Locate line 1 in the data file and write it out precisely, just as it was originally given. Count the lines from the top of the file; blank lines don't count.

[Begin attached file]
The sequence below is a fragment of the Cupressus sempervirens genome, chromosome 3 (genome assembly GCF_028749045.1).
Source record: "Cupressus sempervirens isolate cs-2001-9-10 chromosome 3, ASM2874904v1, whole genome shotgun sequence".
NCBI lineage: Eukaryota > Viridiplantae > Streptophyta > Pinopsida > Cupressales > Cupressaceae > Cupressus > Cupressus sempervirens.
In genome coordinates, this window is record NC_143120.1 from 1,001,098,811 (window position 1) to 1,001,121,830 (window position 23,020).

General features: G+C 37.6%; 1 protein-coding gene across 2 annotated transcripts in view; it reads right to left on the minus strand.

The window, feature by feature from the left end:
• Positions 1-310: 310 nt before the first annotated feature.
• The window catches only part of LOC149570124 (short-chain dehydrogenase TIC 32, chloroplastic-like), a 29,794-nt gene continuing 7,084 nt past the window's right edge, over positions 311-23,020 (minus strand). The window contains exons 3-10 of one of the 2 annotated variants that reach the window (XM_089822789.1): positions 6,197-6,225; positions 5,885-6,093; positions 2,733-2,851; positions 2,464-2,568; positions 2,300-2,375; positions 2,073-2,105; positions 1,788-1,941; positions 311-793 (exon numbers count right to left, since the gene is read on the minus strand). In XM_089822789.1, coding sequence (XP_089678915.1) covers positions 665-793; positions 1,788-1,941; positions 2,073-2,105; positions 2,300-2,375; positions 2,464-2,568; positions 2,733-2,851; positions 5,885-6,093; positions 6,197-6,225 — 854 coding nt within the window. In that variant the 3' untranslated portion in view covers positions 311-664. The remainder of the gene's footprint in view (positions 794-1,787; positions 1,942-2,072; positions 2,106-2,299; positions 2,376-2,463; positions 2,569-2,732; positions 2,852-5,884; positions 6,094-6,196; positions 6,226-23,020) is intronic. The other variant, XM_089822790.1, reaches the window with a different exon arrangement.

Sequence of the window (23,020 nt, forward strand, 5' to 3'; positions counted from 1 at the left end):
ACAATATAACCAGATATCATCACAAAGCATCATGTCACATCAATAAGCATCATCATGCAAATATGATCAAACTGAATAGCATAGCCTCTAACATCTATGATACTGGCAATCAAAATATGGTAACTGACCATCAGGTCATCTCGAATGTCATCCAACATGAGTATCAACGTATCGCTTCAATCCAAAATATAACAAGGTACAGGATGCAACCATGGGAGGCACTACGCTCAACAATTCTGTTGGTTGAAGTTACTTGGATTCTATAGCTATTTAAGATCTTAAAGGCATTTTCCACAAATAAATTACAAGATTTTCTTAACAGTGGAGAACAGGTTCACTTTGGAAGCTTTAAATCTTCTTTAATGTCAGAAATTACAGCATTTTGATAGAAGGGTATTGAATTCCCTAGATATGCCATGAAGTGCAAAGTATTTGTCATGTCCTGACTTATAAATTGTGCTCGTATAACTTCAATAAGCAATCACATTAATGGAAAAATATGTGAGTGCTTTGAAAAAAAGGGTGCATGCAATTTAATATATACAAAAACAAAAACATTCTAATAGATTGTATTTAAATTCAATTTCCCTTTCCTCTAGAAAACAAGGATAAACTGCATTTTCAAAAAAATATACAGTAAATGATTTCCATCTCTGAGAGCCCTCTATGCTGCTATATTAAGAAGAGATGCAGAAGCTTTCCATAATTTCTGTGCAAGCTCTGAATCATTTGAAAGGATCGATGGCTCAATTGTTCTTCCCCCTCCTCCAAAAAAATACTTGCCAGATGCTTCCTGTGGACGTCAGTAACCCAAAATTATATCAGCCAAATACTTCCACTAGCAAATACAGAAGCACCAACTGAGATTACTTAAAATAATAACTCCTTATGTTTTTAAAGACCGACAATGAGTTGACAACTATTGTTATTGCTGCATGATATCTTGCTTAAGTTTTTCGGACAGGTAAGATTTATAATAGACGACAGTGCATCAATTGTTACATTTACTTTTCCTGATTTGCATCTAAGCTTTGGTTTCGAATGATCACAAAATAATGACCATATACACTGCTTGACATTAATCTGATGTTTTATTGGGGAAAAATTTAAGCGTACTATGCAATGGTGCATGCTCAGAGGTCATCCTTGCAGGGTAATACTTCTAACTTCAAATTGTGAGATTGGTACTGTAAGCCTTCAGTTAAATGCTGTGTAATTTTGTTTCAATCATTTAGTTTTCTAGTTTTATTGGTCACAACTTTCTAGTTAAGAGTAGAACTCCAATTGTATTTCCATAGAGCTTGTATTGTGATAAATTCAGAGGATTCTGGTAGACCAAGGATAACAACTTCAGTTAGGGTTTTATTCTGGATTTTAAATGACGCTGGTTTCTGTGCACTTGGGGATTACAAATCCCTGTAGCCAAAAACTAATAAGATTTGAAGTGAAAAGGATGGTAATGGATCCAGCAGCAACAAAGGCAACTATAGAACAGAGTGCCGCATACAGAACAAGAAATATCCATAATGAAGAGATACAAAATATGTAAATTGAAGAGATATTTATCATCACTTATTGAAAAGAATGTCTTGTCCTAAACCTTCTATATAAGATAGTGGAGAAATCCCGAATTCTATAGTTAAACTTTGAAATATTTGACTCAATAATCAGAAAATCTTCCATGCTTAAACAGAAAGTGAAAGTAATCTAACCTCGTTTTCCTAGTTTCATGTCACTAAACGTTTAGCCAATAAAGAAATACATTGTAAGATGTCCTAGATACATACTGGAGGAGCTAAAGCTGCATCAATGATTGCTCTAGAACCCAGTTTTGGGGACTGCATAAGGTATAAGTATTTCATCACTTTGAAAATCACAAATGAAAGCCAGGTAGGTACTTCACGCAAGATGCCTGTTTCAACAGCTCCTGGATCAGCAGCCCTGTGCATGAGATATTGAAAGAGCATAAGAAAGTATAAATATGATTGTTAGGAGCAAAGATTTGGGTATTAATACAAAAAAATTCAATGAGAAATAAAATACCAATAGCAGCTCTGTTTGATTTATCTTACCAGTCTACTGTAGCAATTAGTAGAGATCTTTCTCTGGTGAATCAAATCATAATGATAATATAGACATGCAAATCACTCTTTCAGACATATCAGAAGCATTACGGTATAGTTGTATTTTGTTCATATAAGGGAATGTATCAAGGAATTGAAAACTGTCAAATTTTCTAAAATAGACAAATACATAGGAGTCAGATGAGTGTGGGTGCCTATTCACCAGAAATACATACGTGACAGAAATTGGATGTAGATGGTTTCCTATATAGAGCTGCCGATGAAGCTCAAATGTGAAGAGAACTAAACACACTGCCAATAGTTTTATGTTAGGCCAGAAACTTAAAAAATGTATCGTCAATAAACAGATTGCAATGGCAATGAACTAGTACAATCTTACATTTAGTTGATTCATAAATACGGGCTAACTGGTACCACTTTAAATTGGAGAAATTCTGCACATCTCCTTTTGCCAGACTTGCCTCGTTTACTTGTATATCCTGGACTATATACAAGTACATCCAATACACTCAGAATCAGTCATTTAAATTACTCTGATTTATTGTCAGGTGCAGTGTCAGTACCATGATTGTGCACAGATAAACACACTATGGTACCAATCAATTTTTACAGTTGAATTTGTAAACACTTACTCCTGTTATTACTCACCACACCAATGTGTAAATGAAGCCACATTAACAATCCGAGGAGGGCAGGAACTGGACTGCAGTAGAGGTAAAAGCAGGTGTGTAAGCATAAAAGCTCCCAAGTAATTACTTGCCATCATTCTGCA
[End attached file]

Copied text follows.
The sequence below is a fragment of the Cupressus sempervirens genome, chromosome 3 (genome assembly GCF_028749045.1).